He said many of his peers got into smuggling, including his younger brother and an older brother who was shot to death during a drug run.
“It was a bad way to grow up. None of us should have been exposed to that kind of lifestyle,” he said.
“Operation Gatekeeper” ultimately followed the illegal immigration traffic into Jacumba Hot Springs. Federal workers raised metal fences along sections of the border starting in 1995 — mostly the Vietnam-era landing mats.
The area also saw an influx of Border Patrol agents — beefing up the force in the Jacumba area to 30 agents at first and then to 73 by late 1998.
It wasn’t until federal workers finished installing bollard fencing in 2008 that illegal immigration in that area really started to fall off, Border Patrol Community Liaison Agent Jason Bush said. Around the same time, federal officials posted 250 agents at the Boulevard Border Patrol Station, which oversees 500 square miles adjacent to the international border — including Jacumba Hot Springs — said Bush, who has been stationed in the area for a decade.
A 2006 Congressional Research Service analysis of the southern border found that the San Diego fence, combined with an increase in agents and other resources in the Border Patrol’s San Diego sector, proved effective in reducing the number of apprehensions made in that sector.
But the analysis also found that the flow of illegal immigration adapted and shifted to more remote areas of the Arizona desert.
Over a 12-year period from 1992 to 2004, apprehensions in the San Diego sector declined by 76%, while apprehensions in the Yuma sector increased by 591%.
Before the fence went up, Jacumba Hot Springs had two grocery stores, which also catered to Jacume residents who made the trip to buy things they could not get in the Mexican town.
After the border crackdown, most Mexicans stopped coming, and the American town, with a population of about 500 people, could sustain only one tiny grocery store. Old Highway 80 — the main drag that was once a transcontinental route from San Diego to Georgia — is now flanked by a couple of dilapidated wooden storefronts without tenants. It was a departure from when Hollywood’s early celebrities converged in town during the 1920s and ’30s to escape the bustle of L.A. and relax in the hot springs.
Susan Barry, a 75-year-old retired school principal, can see the border fence from her kitchen window. She said she used to visit students and their families on the Mexican side, including to attend girls’ quinceañeras.
Illegal immigration has declined since the mid-1990s. But every so often, Barry said, she’ll come across torn pieces of rug that some of the people smuggled into the U.S. wrap around their shoes. The “carpet shoes” are meant to disguise their footprints.
For Pape, the fence and more Border Patrol agents were necessary. It hasn’t always made things easy, he said. Once, Pape said, a Border Patrol agent drew a gun on him after suspecting that he was a smuggler.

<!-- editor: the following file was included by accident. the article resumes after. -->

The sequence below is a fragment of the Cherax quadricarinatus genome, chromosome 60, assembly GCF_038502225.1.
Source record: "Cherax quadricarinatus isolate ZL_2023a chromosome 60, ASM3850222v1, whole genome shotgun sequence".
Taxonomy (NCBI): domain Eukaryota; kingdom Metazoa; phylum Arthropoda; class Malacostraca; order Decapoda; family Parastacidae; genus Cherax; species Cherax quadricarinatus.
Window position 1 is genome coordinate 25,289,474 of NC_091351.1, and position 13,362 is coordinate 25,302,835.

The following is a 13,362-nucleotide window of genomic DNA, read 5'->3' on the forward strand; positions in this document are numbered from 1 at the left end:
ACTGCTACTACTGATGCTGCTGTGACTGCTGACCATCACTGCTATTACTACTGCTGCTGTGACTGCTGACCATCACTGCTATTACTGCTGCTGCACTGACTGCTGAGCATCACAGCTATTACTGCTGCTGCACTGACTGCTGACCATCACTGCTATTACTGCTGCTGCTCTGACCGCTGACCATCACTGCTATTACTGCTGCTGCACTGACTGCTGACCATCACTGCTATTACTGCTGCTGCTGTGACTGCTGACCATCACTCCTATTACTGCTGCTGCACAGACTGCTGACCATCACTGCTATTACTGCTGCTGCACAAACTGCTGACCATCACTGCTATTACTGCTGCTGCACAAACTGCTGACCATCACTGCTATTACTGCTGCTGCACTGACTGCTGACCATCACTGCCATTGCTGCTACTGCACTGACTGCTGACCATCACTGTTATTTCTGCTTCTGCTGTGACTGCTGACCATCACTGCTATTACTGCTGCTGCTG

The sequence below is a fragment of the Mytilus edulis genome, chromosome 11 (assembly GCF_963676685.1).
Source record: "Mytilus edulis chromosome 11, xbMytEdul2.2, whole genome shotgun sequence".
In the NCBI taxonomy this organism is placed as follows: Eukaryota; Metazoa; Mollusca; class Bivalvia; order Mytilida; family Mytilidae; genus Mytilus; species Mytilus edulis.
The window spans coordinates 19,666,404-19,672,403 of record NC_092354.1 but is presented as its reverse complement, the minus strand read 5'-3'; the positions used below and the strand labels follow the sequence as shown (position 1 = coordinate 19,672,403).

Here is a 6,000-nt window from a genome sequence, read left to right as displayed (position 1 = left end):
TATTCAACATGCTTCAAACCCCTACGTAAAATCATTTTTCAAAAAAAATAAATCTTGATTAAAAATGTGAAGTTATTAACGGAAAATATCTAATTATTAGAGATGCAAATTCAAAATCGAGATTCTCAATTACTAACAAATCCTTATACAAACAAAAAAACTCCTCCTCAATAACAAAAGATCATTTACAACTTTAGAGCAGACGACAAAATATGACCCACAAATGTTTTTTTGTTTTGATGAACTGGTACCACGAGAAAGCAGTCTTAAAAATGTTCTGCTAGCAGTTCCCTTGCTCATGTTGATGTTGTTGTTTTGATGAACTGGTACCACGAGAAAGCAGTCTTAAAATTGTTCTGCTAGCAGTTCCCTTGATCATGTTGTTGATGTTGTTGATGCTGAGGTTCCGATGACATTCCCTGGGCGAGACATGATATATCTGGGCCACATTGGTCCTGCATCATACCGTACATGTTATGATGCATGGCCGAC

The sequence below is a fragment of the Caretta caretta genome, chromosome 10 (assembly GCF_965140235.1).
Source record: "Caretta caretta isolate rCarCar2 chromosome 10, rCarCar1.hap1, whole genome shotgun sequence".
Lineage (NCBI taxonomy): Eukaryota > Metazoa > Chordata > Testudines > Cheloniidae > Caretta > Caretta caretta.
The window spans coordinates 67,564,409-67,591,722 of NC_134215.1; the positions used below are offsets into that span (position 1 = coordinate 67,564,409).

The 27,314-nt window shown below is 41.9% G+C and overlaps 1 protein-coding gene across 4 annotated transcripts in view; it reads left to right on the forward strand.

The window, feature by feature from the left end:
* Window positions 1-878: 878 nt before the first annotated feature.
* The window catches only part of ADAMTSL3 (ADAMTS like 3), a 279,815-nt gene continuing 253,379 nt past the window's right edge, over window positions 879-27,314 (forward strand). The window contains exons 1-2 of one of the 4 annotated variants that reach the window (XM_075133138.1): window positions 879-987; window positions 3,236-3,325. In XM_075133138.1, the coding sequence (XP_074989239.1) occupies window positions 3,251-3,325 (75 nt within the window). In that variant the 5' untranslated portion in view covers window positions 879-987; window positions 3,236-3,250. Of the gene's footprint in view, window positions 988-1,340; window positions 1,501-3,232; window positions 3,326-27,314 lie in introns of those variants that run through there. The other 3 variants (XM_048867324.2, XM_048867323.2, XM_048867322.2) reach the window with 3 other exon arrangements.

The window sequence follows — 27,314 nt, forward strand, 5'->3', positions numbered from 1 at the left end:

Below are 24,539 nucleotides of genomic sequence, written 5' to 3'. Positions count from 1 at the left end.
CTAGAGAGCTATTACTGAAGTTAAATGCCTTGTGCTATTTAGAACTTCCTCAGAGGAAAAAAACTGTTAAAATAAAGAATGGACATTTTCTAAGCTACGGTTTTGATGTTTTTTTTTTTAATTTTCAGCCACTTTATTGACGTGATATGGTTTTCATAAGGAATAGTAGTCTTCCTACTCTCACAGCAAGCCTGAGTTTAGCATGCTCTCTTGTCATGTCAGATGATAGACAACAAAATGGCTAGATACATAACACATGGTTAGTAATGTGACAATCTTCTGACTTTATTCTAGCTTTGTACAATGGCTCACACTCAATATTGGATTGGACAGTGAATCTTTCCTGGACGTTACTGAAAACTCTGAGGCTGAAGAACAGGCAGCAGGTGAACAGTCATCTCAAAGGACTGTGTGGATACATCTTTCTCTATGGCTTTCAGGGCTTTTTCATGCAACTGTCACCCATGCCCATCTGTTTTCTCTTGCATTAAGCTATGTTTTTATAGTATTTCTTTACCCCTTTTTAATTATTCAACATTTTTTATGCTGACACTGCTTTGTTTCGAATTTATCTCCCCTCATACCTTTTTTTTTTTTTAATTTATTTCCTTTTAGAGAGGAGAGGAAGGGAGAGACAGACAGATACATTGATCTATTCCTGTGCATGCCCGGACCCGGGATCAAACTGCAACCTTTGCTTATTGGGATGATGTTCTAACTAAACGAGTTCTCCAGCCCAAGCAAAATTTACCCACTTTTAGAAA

“Way it used to be is that if you sat at the bar, there was a good chance you were sitting next to a smuggler; and then the Border Patrol assumed you were a smuggler. If you talked to friends who were smugglers, they assumed you were one too. So you were guilty by association,” he said. “We are all suspect in this town, so they keep an eye on anyone they see.”
But Pape said that over time the area got safer as things settled down. He thinks the extra surveillance and barriers along the border helped.
But Pape doesn’t have to look any farther than his girlfriend — a 58-year-old immigrant from Mexico who is now a U.S. citizen — to find someone to debate with over fences and walls and the border. Leticia Mejia was 11 years old when she crossed clandestinely in Jacumba in 1971 with her grandmother, who was escaping an abusive husband in Mexico.
She still remembers the smuggler holding the barbed wire for her and her grandmother to pass.
“I just remember the guide walking us though the hills in Jacumba. We took a bus and ended up in San Diego,” Mejia said. “For me, it wasn’t traumatizing.”
She still keeps the bus ticket from Jacumba to San Diego, still legible and almost in pristine condition, in an old wallet. That bus no longer goes through town, Pape said.
Though Pape and Mejia disagree on the border fence, they agree that the issue could be partly solved if the government made it easier for people to come legally and work in the U.S.
Pape said these days he doesn’t often run into people crossing the border illegally — especially during the day.
Sometimes at night he’ll see lights flash out in the valley. At times they’re headlights. Other times they seem to be from a flashlight, possibly from someone trying to make it to the U.S., or from a Border Patrol agent trying to stop them.
When the sun rises, he’ll occasionally find the freshly discarded carpet shoes — the tell-tale sign of someone on a journey north.
Follow Cindy Carcamo on Twitter @thecindycarcamo